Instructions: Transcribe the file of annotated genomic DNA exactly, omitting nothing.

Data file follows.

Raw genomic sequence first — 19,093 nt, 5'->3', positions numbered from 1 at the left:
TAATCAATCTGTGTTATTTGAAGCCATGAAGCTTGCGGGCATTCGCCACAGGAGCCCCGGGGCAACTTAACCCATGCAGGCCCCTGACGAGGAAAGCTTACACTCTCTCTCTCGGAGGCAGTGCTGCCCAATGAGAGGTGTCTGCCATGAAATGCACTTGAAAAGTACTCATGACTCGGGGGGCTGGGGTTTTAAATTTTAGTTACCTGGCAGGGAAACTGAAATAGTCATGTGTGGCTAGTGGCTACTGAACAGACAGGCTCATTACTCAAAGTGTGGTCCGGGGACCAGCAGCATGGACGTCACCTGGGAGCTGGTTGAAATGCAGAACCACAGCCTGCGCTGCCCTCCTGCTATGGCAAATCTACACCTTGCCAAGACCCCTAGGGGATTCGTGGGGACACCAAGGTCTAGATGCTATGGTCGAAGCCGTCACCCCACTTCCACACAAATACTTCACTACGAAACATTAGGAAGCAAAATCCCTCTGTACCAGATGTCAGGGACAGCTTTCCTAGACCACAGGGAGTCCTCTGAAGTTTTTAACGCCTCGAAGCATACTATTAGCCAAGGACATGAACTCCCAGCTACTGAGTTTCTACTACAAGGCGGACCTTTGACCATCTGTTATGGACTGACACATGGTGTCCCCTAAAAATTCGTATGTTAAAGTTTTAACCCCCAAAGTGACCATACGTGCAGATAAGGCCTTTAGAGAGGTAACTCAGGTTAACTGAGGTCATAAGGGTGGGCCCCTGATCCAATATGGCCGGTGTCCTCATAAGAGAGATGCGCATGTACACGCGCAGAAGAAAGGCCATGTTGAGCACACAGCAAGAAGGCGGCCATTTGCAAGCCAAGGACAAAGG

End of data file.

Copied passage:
Raw genomic sequence first — 19,093 nt, 5'->3', positions numbered from 1 at the left:
TAATCAATCTGTGTTATTTGAAGCCATGAAGCTTGCGGGCATTCGCCACAGGAGCCCCGGGGCAACTTAACCCATGCAGGCCCCTGACGAGGAAAGCTTACACTCTCTCTCTCGGAGGCAGTGCTGCCCAATGAGAGGTGTCTGCCATGAAATGCACTTGAAAAGTACTCATGACTCGGGGGGCTGGGGTTTTAAATTTTAGTTACCTGGCAGGGAAACTGAAATAGTCATGTGTGGCTAGTGGCTACTGAACAGACAGGCTCATTACTCAAAGTGTGGTCCGGGGACCAGCAGCATGGACGTCACCTGGGAGCTGGTTGAAATGCAGAACCACAGCCTGCGCTGCCCTCCTGCTATGGCAAATCTACACCTTGCCAAGACCCCTAGGGGATTCGTGGGGACACCAAGGTCTAGATGCTATGGTCGAAGCCGTCACCCCACTTCCACACAAATACTTCACTACGAAACATTAGGAAGCAAAATCCCTCTGTACCAGATGTCAGGGACAGCTTTCCTAGACCACAGGGAGTCCTCTGAAGTTTTTAACGCCTCGAAGCATACTATTAGCCAAGGACATGAACTCCCAGCTACTGAGTTTCTACTACAAGGCGGACCTTTGACCATCTGTTATGGACTGACACATGGTGTCCCCTAAAAATTCGTATGTTAAAGTTTTAACCCCCAAAGTGACCATACGTGCAGATAAGGCCTTTAGAGAGGTAACTCAGGTTAACTGAGGTCATAAGGGTGGGCCCCTGATCCAATATGGCCGGTGTCCTCATAAGAGAGATGCGCATGTACACGCGCAGAAGAAAGGCCATGTTGAGCACACAGCAAGAAGGCGGCCATTTGCAAGCCAAGGACAAAGG